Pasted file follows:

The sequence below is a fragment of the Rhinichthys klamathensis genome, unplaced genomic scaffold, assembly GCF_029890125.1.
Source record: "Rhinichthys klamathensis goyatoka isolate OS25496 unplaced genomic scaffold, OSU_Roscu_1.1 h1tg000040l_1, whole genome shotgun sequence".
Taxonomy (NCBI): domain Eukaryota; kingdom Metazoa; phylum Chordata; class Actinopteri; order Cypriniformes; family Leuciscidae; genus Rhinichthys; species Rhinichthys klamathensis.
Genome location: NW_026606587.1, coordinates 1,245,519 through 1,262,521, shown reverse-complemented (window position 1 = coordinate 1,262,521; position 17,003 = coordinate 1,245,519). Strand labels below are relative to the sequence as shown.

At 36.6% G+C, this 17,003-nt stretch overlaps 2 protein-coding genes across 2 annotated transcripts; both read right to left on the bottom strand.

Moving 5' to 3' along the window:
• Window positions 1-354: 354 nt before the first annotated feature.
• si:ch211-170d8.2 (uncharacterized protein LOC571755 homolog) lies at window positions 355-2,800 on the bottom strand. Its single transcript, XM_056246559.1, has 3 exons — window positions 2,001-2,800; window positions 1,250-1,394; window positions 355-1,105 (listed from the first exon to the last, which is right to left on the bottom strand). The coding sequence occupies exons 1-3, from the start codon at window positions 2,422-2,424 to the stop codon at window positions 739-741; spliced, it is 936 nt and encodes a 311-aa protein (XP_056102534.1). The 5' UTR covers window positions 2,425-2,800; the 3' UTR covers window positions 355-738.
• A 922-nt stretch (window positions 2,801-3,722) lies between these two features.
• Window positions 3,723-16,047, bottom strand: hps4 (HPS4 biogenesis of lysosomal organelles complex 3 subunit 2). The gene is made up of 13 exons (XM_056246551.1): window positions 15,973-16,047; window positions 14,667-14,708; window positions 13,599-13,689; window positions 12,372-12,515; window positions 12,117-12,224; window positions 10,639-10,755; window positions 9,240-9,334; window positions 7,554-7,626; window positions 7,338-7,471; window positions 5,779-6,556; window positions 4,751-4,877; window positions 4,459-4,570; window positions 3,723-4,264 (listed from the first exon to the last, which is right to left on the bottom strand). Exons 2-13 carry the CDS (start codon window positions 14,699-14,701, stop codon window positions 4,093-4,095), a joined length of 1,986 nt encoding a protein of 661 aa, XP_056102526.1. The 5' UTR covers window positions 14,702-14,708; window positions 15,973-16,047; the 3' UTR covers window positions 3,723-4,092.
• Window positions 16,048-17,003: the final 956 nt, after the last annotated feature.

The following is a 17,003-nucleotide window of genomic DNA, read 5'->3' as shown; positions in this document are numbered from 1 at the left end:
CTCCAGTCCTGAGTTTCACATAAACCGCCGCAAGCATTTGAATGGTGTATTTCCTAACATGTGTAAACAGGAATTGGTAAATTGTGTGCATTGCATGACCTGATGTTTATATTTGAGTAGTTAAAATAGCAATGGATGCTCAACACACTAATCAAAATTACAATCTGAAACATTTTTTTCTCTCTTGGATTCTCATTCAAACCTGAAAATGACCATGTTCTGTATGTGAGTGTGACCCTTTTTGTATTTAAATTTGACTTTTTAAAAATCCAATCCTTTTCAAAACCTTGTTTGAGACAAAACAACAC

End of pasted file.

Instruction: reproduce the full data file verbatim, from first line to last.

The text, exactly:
The sequence below is a fragment of the Rhinichthys klamathensis genome, unplaced genomic scaffold, assembly GCF_029890125.1.
Source record: "Rhinichthys klamathensis goyatoka isolate OS25496 unplaced genomic scaffold, OSU_Roscu_1.1 h1tg000040l_1, whole genome shotgun sequence".
Taxonomy (NCBI): domain Eukaryota; kingdom Metazoa; phylum Chordata; class Actinopteri; order Cypriniformes; family Leuciscidae; genus Rhinichthys; species Rhinichthys klamathensis.
Genome location: NW_026606587.1, coordinates 1,245,519 through 1,262,521, shown reverse-complemented (window position 1 = coordinate 1,262,521; position 17,003 = coordinate 1,245,519). Strand labels below are relative to the sequence as shown.

At 36.6% G+C, this 17,003-nt stretch overlaps 2 protein-coding genes across 2 annotated transcripts; both read right to left on the bottom strand.

Moving 5' to 3' along the window:
• Window positions 1-354: 354 nt before the first annotated feature.
• si:ch211-170d8.2 (uncharacterized protein LOC571755 homolog) lies at window positions 355-2,800 on the bottom strand. Its single transcript, XM_056246559.1, has 3 exons — window positions 2,001-2,800; window positions 1,250-1,394; window positions 355-1,105 (listed from the first exon to the last, which is right to left on the bottom strand). The coding sequence occupies exons 1-3, from the start codon at window positions 2,422-2,424 to the stop codon at window positions 739-741; spliced, it is 936 nt and encodes a 311-aa protein (XP_056102534.1). The 5' UTR covers window positions 2,425-2,800; the 3' UTR covers window positions 355-738.
• A 922-nt stretch (window positions 2,801-3,722) lies between these two features.
• Window positions 3,723-16,047, bottom strand: hps4 (HPS4 biogenesis of lysosomal organelles complex 3 subunit 2). The gene is made up of 13 exons (XM_056246551.1): window positions 15,973-16,047; window positions 14,667-14,708; window positions 13,599-13,689; window positions 12,372-12,515; window positions 12,117-12,224; window positions 10,639-10,755; window positions 9,240-9,334; window positions 7,554-7,626; window positions 7,338-7,471; window positions 5,779-6,556; window positions 4,751-4,877; window positions 4,459-4,570; window positions 3,723-4,264 (listed from the first exon to the last, which is right to left on the bottom strand). Exons 2-13 carry the CDS (start codon window positions 14,699-14,701, stop codon window positions 4,093-4,095), a joined length of 1,986 nt encoding a protein of 661 aa, XP_056102526.1. The 5' UTR covers window positions 14,702-14,708; window positions 15,973-16,047; the 3' UTR covers window positions 3,723-4,092.
• Window positions 16,048-17,003: the final 956 nt, after the last annotated feature.

The following is a 17,003-nucleotide window of genomic DNA, read 5'->3' as shown; positions in this document are numbered from 1 at the left end:
CTCCAGTCCTGAGTTTCACATAAACCGCCGCAAGCATTTGAATGGTGTATTTCCTAACATGTGTAAACAGGAATTGGTAAATTGTGTGCATTGCATGACCTGATGTTTATATTTGAGTAGTTAAAATAGCAATGGATGCTCAACACACTAATCAAAATTACAATCTGAAACATTTTTTTCTCTCTTGGATTCTCATTCAAACCTGAAAATGACCATGTTCTGTATGTGAGTGTGACCCTTTTTGTATTTAAATTTGACTTTTTAAAAATCCAATCCTTTTCAAAACCTTGTTTGAGACAAAACAACAC